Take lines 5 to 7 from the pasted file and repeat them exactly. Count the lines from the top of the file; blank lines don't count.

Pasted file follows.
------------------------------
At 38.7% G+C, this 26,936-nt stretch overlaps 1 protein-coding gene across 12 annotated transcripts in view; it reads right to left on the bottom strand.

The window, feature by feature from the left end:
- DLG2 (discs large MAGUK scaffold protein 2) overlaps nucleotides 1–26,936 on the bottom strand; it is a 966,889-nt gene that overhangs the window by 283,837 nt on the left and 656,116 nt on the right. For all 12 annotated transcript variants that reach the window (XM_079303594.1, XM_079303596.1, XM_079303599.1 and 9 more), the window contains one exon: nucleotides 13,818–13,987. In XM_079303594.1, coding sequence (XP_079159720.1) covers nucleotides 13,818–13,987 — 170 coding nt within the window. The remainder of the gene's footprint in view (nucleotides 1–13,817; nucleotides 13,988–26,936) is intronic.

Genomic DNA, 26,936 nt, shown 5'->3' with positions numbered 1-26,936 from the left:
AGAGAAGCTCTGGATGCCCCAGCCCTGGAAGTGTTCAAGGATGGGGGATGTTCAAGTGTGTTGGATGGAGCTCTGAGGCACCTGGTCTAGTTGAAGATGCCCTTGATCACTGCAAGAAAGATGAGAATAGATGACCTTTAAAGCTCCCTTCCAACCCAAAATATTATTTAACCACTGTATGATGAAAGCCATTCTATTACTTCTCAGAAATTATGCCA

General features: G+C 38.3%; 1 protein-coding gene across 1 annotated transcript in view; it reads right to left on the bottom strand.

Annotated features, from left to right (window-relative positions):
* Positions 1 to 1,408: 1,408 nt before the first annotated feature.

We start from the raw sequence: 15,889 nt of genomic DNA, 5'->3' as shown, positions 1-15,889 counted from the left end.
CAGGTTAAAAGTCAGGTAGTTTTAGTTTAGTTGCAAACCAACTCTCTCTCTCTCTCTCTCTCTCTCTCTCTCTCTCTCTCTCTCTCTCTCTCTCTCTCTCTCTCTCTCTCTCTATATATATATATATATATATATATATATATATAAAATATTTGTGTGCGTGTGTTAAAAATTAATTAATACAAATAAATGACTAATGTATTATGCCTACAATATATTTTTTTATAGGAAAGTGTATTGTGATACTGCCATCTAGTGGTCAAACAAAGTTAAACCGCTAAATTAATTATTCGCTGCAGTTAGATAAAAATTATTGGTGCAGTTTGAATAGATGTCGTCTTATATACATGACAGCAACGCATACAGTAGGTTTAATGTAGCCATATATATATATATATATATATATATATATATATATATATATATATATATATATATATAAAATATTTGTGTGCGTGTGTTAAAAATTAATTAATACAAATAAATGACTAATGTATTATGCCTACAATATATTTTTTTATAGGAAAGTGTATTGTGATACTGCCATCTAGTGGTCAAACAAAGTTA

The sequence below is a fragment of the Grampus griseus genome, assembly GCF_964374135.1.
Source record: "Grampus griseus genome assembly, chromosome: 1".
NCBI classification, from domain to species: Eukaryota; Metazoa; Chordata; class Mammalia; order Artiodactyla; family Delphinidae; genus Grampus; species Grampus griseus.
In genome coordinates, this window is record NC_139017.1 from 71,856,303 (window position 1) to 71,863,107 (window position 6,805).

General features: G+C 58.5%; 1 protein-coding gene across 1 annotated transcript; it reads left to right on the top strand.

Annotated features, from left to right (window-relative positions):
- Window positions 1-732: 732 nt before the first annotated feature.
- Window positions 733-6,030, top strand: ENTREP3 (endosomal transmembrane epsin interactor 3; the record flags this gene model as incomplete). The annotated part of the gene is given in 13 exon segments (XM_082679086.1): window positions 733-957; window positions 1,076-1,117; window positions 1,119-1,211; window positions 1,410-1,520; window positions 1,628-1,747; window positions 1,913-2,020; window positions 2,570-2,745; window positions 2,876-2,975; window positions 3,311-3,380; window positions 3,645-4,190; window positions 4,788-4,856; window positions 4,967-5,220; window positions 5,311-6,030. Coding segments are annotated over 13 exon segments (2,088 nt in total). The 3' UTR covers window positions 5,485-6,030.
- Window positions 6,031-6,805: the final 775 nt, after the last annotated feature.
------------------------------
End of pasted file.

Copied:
AGAGAAGCTCTGGATGCCCCAGCCCTGGAAGTGTTCAAGGATGGGGGATGTTCAAGTGTGTTGGATGGAGCTCTGAGGCACCTGGTCTAGTTGAAGATGCCCTTGATCACTGCAAGAAAGATGAGAATAGATGACCTTTAAAGCTCCCTTCCAACCCAAAATATTATTTAACCACTGTATGATGAAAGCCATTCTATTACTTCTCAGAAATTATGCCA

General features: G+C 38.3%; 1 protein-coding gene across 1 annotated transcript in view; it reads right to left on the bottom strand.

Annotated features, from left to right (window-relative positions):